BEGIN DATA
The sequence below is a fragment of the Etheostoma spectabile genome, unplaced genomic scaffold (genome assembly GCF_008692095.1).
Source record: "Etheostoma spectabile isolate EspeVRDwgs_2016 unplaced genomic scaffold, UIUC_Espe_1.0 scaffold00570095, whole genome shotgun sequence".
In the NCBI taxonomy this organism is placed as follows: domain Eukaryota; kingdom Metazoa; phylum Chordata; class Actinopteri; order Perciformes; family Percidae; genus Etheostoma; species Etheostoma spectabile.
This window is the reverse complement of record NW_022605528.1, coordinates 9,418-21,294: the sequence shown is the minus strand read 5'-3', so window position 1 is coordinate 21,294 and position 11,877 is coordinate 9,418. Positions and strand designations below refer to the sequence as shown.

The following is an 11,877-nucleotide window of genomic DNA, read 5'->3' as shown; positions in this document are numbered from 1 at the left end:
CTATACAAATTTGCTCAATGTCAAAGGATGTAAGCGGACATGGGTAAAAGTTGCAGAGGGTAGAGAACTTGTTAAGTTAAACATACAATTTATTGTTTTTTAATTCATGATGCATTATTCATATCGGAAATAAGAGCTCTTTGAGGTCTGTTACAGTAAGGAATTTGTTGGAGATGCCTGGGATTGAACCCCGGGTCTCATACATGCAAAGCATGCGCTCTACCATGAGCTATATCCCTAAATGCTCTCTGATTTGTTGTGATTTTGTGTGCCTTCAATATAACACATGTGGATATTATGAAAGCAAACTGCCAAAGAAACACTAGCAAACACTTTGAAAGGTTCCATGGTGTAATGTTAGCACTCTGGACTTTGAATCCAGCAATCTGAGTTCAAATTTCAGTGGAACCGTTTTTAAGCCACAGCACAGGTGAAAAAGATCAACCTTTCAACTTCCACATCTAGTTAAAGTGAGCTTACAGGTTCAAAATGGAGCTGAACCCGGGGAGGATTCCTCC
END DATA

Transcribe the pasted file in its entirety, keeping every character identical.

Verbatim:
The sequence below is a fragment of the Etheostoma spectabile genome, unplaced genomic scaffold (genome assembly GCF_008692095.1).
Source record: "Etheostoma spectabile isolate EspeVRDwgs_2016 unplaced genomic scaffold, UIUC_Espe_1.0 scaffold00570095, whole genome shotgun sequence".
In the NCBI taxonomy this organism is placed as follows: domain Eukaryota; kingdom Metazoa; phylum Chordata; class Actinopteri; order Perciformes; family Percidae; genus Etheostoma; species Etheostoma spectabile.
This window is the reverse complement of record NW_022605528.1, coordinates 9,418-21,294: the sequence shown is the minus strand read 5'-3', so window position 1 is coordinate 21,294 and position 11,877 is coordinate 9,418. Positions and strand designations below refer to the sequence as shown.

The following is an 11,877-nucleotide window of genomic DNA, read 5'->3' as shown; positions in this document are numbered from 1 at the left end:
CTATACAAATTTGCTCAATGTCAAAGGATGTAAGCGGACATGGGTAAAAGTTGCAGAGGGTAGAGAACTTGTTAAGTTAAACATACAATTTATTGTTTTTTAATTCATGATGCATTATTCATATCGGAAATAAGAGCTCTTTGAGGTCTGTTACAGTAAGGAATTTGTTGGAGATGCCTGGGATTGAACCCCGGGTCTCATACATGCAAAGCATGCGCTCTACCATGAGCTATATCCCTAAATGCTCTCTGATTTGTTGTGATTTTGTGTGCCTTCAATATAACACATGTGGATATTATGAAAGCAAACTGCCAAAGAAACACTAGCAAACACTTTGAAAGGTTCCATGGTGTAATGTTAGCACTCTGGACTTTGAATCCAGCAATCTGAGTTCAAATTTCAGTGGAACCGTTTTTAAGCCACAGCACAGGTGAAAAAGATCAACCTTTCAACTTCCACATCTAGTTAAAGTGAGCTTACAGGTTCAAAATGGAGCTGAACCCGGGGAGGATTCCTCC